Ace Fertilizer Case

2974 Words Nov 17th, 2012 12 Pages
Ace Fertilizer Company: Ethical Cost Allocations and Price Determination
Introduction
Having a double undergraduate major in Accounting and Integrated Supply Management and an MBA from a renowned business school qualified Abby Conroy, CMA, for her position at Ace Fertilizer Company. She has been employed at Ace Fertilizer for the past three years, and is a highly respected employee. Her hard work and dedication to detail resulted in a series of rapid promotions. Currently, Abby is assistant director of manufacturing and is primarily responsible for special customer orders. Meeting the needs of customers in manufacturing special orders has become a very profitable portion of Ace’s operations. These special orders sometimes complement, but
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The wages of general production employees who are idled due to machine breakdown are classified as indirect costs. Direct costs are usually variable and change as production volumes change. Thus, direct materials and direct labor are typically variable costs. For special orders, some direct costs can be fixed, however. The costs (depreciation, electricity, and routine maintenance) associated with a machine dedicated to one product are direct costs of that product. Indirect costs cannot be easily and conveniently assigned to a special order. Rather, these costs are common costs, in that they are incurred to produce a variety of special orders. Maintenance costs of general purpose equipment, the supervisor’s salary, and utilities are direct costs needed to produce special orders in general, but are indirect costs for a particular special order. Moreover, general production costs, including property taxes, insurance, lawn care, cafeteria costs, and miscellaneous supplies consumed in production are indirect costs properly allocated to special orders manufactured.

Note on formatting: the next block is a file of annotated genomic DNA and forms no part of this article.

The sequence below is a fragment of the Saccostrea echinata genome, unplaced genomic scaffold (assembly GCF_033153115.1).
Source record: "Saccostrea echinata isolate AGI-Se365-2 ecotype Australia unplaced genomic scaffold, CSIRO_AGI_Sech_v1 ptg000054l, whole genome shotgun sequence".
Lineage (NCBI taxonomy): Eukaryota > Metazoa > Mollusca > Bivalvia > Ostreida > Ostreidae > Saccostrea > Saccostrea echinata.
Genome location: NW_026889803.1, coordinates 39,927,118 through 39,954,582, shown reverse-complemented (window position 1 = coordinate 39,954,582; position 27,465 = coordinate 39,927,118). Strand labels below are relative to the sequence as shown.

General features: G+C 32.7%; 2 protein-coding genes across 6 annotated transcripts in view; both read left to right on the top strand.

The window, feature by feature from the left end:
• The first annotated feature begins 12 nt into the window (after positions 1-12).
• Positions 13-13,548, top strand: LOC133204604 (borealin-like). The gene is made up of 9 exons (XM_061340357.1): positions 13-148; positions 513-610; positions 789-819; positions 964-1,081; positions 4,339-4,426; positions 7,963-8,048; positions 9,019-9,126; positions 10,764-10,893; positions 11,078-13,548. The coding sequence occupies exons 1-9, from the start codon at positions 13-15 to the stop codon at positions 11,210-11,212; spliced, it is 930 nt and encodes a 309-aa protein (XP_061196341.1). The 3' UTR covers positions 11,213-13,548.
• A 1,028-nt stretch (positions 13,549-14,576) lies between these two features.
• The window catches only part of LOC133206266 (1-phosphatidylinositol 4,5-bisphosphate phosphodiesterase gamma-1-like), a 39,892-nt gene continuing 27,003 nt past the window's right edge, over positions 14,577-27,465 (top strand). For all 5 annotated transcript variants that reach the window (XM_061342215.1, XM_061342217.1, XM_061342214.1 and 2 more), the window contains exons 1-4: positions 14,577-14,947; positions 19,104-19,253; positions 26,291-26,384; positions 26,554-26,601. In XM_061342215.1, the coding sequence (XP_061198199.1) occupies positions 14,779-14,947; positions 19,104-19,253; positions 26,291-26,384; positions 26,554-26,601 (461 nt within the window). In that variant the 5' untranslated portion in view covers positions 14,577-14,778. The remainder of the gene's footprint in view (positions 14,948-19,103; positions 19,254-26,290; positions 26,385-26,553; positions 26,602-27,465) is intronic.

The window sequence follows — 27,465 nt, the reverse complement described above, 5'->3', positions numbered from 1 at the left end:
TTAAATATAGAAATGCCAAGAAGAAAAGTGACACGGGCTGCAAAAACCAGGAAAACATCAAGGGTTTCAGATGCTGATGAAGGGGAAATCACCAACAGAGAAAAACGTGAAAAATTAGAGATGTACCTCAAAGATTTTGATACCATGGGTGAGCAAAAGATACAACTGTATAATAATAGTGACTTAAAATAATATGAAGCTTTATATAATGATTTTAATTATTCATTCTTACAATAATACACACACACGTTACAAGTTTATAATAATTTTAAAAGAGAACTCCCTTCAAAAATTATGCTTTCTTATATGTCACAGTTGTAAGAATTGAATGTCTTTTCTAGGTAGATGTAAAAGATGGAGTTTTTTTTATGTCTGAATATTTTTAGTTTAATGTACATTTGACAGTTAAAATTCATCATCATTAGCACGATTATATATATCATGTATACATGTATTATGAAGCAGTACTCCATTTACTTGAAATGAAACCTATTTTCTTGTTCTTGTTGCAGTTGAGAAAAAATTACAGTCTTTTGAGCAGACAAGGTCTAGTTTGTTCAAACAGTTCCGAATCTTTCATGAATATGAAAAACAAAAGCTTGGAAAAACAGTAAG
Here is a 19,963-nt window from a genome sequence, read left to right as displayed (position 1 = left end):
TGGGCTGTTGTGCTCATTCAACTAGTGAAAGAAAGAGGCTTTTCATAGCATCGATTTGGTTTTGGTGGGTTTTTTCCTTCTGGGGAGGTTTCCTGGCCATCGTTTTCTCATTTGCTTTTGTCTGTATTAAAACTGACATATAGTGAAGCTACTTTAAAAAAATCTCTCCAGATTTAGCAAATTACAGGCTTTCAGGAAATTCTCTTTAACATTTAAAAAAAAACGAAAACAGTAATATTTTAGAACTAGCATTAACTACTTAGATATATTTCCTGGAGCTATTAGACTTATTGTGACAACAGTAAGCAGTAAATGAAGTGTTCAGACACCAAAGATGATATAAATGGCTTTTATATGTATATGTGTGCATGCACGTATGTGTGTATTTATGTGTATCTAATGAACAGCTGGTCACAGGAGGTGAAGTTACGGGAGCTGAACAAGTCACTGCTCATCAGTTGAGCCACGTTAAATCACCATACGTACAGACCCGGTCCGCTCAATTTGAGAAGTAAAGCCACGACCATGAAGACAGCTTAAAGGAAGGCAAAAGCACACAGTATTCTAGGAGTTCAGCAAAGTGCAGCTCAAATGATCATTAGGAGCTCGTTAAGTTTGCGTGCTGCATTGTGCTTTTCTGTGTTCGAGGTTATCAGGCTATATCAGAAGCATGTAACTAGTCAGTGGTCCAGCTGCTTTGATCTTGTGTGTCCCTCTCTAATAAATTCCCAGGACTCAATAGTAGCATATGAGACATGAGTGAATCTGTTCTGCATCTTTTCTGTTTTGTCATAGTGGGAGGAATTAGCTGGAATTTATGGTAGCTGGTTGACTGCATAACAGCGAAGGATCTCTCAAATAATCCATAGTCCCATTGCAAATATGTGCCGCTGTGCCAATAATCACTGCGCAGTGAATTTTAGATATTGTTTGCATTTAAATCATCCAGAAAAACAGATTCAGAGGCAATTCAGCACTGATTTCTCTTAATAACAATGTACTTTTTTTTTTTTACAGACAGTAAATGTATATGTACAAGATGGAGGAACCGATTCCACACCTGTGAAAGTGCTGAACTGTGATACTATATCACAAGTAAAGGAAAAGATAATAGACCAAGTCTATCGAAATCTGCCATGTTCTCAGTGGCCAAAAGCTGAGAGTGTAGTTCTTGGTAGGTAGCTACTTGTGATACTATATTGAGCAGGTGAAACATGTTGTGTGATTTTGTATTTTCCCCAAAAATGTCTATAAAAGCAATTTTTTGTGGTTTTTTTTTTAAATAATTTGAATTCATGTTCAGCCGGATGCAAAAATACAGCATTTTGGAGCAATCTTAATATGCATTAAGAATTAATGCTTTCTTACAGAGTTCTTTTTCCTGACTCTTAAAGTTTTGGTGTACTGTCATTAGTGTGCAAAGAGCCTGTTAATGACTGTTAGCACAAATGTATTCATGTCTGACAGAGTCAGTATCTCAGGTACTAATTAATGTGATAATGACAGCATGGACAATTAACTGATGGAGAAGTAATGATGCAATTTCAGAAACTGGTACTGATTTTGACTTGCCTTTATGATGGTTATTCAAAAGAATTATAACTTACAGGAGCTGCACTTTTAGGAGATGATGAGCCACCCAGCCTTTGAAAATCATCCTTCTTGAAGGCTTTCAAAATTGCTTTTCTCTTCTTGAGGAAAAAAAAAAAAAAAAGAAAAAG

Allocation of Indirect Costs
Abby could allocate indirect costs to special orders using a company-wide overhead rate. Frequently, these indirect costs are allocated by selecting an allocation base common to all of the company’s products or services. Many companies base overhead allocations on direct labor-hours
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